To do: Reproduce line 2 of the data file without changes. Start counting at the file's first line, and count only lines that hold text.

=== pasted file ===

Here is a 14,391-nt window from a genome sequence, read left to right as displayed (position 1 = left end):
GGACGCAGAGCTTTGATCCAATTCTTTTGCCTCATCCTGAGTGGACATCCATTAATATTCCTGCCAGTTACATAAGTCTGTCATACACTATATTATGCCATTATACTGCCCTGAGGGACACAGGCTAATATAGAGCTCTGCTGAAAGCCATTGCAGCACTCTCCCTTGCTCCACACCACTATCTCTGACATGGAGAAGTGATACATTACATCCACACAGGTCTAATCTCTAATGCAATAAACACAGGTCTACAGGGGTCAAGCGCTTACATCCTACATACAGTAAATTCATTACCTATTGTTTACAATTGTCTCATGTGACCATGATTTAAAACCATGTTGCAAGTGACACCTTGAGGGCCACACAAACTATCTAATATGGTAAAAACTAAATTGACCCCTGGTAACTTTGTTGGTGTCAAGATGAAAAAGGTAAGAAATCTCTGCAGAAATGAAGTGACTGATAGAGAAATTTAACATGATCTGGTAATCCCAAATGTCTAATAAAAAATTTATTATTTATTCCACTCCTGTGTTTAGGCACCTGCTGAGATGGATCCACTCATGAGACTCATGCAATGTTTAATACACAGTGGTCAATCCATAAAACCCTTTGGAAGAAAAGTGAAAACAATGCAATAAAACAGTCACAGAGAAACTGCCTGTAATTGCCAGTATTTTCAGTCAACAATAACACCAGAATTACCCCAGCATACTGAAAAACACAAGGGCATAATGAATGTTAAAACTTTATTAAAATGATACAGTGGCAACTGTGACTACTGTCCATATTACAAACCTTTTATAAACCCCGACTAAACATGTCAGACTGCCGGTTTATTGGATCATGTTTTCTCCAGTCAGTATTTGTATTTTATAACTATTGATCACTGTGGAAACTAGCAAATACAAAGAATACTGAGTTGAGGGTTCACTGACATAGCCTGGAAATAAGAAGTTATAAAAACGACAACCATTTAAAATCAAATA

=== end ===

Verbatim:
GGACGCAGAGCTTTGATCCAATTCTTTTGCCTCATCCTGAGTGGACATCCATTAATATTCCTGCCAGTTACATAAGTCTGTCATACACTATATTATGCCATTATACTGCCCTGAGGGACACAGGCTAATATAGAGCTCTGCTGAAAGCCATTGCAGCACTCTCCCTTGCTCCACACCACTATCTCTGACATGGAGAAGTGATACATTACATCCACACAGGTCTAATCTCTAATGCAATAAACACAGGTCTACAGGGGTCAAGCGCTTACATCCTACATACAGTAAATTCATTACCTATTGTTTACAATTGTCTCATGTGACCATGATTTAAAACCATGTTGCAAGTGACACCTTGAGGGCCACACAAACTATCTAATATGGTAAAAACTAAATTGACCCCTGGTAACTTTGTTGGTGTCAAGATGAAAAAGGTAAGAAATCTCTGCAGAAATGAAGTGACTGATAGAGAAATTTAACATGATCTGGTAATCCCAAATGTCTAATAAAAAATTTATTATTTATTCCACTCCTGTGTTTAGGCACCTGCTGAGATGGATCCACTCATGAGACTCATGCAATGTTTAATACACAGTGGTCAATCCATAAAACCCTTTGGAAGAAAAGTGAAAACAATGCAATAAAACAGTCACAGAGAAACTGCCTGTAATTGCCAGTATTTTCAGTCAACAATAACACCAGAATTACCCCAGCATACTGAAAAACACAAGGGCATAATGAATGTTAAAACTTTATTAAAATGATACAGTGGCAACTGTGACTACTGTCCATATTACAAACCTTTTATAAACCCCGACTAAACATGTCAGACTGCCGGTTTATTGGATCATGTTTTCTCCAGTCAGTATTTGTATTTTATAACTATTGATCACTGTGGAAACTAGCAAATACAAAGAATACTGAGTTGAGGGTTCACTGACATAGCCTGGAAATAAGAAGTTATAAAAACGACAACCATTTAAAATCAAATA